The course is part of this learning path
This course explores how to carry out privilege escalation on Linux machines. We look at enumeration, kernel exploits, sudo list, suid, crontab, and much more!
Hi, within this lecture, we're going to continue working on the sudo -l. And also, we're going to show you some other technique called unshadowing. So, I have talked about this before, and we have seen we cannot chat the etc Shadow file. So, in this lecture, we're going to see if we can cat this out, how we can actually crack the password of the root and become root in a way that we want. So, when we ran sudo -l, we have seen apache2 is in this list. So, if you actually search for apache2, you can see this: We can use apache2 in order to cat something out. So, how do we do that? Let me show you. You can run sudo/user/sbin/apache2. And if you can use -f like this, you can cat this out. As you can see, we managed to get the etc password over here. So, even though it's not ideal to use this, we managed to get the first line. So, if I do cat etc/password, I can just see whole thing. So, there is no point using apache2 to just get the first line of the etc/password file. Because I can already get all of it. But in this case, we already had the permission of etc password, but we don't have the permission of etc shadow, for example, as user. So, rather than doing this on etc password, maybe we can do this on etc shadow. Because since we are using this with sudo, with an escalated privilege, then it means that we can get the first line, and here you go. This is the shadow file. This is the etc shadow. So, you can try this on your own Kali Linux as well in order to see your own etc shadow. If you become root, and if you just cut the etc shadow, you can see what kind of things that you get, and this is the thing that you get.
So, let me show you one more time. If we do the etc password, we have this over here. So this is root, and this is the password of the root. So, this is the password of the root represented by x in the etc password. So, now we know that this is the password. And there are a couple of other parameters over here,
like this. So, these are for the expiry of the password and for other parameters as well, but we are actually interested in the password itself. So, I'm going to copy this, and I'm going to show you something that you should do even though we know the hash right now, it's very obvious. I'm going to show you a proper way of doing this. I'm going to copy this. And I'm going to open a new tab over here so that I can go into the documents and into the CTF folder that we have been previously working on, and I'm going to create a new directory over here, and you can call this anything you want. I'm going to call this TryHackMe. I'm going to CD into that to just create a new file over here. So, I'm going to say nano note.txt, and I'm going to actually not note.txt. Let me just do this one more time because we need a very explicit name over here. So, I'm going to come back and see. Yes, it didn't create that, so I'm going to call this something like shadow.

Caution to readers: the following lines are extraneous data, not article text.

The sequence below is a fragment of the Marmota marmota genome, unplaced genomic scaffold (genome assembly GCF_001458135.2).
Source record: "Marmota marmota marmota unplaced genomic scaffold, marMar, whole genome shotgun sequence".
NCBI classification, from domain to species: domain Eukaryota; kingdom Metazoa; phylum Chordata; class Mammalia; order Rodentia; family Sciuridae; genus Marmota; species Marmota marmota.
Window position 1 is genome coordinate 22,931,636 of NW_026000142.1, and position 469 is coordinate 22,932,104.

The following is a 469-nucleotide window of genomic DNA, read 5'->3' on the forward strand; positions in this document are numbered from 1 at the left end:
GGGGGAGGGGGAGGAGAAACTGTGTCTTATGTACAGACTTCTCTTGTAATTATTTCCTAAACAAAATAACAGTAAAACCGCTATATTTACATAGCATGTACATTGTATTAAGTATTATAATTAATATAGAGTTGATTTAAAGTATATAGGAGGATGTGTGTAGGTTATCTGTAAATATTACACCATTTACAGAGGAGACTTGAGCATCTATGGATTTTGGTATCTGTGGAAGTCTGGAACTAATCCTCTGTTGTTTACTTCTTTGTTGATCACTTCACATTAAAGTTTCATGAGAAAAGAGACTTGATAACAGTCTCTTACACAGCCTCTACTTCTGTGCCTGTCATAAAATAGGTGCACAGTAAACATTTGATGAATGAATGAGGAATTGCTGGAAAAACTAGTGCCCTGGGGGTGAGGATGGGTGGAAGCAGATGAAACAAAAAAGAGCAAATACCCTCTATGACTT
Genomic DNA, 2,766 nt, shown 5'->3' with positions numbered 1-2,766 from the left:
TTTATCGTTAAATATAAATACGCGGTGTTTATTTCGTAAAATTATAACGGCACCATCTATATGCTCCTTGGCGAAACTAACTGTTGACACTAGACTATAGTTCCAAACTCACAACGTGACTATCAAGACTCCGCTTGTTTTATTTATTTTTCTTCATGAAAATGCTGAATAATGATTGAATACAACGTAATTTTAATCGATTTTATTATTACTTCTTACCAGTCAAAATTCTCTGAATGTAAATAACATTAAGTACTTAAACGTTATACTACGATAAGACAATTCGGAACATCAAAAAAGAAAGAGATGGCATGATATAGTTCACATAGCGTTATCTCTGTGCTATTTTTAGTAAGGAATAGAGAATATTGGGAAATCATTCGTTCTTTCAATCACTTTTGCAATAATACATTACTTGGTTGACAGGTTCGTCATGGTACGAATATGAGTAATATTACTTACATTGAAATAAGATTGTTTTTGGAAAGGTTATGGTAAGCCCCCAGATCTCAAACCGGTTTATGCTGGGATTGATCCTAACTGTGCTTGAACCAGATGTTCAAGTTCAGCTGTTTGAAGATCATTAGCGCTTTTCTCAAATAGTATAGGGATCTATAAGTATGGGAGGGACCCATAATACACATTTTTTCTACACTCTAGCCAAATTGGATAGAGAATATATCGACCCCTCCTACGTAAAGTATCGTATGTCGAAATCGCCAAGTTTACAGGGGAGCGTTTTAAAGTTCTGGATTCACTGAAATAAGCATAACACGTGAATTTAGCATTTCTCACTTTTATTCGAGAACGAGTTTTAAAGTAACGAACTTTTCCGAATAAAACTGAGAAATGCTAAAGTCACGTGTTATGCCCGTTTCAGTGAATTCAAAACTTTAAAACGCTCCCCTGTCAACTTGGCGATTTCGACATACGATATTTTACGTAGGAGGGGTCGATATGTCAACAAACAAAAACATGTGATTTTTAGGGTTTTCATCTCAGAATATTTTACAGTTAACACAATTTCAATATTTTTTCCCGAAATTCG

Okay, shadow.txt, and I'm going to paste this in. So, this is the shadow output. So, I'm going to save this with Control O, Enter, and Control X. And here, we have the shadow.txt. So, I'm going to create a password.txt, passwd.txt over here. And I'm going to copy the passwd output over there, like this. I'm going to copy this and just paste it over here. So, here we go. I'm going to save this as well. So, what have I done? I have two files right now, one of which contains the password file and other one contains the shadow file. Now, since I have only one line, I can actually skip the step, but I want to show you this unshadow command. So, this is a way to combine these files and put it together to see the whole picture. Right now, since we have one line, it's very easy. But if you had like maybe 50 lines for password file and 50 lines for the shadow file, it might be hard for you to combine them and put the passwords in the right place, make a match them together. So, unshadow command does this for you. All you have to do is just write this unshadow passwd.txt and shadow.txt. And here you go. We have the output. So, it combines the two file together, and here we have the output. So, as you can see, we actually have an output very similar to shadow.txt. But again, since we have only one line, it seems very easy for us, but if we had multiple lines, then it would get hard for us to do that.
Once we do this, once we get the unshadowed file or unshadowed output over here, we can try and attempt to decrypt this hash over here in order to find the password of the root. So, this is the password. Of course, it is hashed, and we need a way to decrypt this. So, what we can do, we can use a lot of different tools in order to try and decrypt this. I'm going to show you, of course, the most popular one so that you can try this on your own as well. And once you get this, it will be incredibly easy for you to become root. All you have to do is just run su root, or sudo root, or sudo su in order to give the root password and escalate your privilege. So, maybe you may want to just take a note of this, just save this, copy this, and save it into a file, the unshadowed output. Since I already have a very simple line, I'm just going to get this password over here and work with that.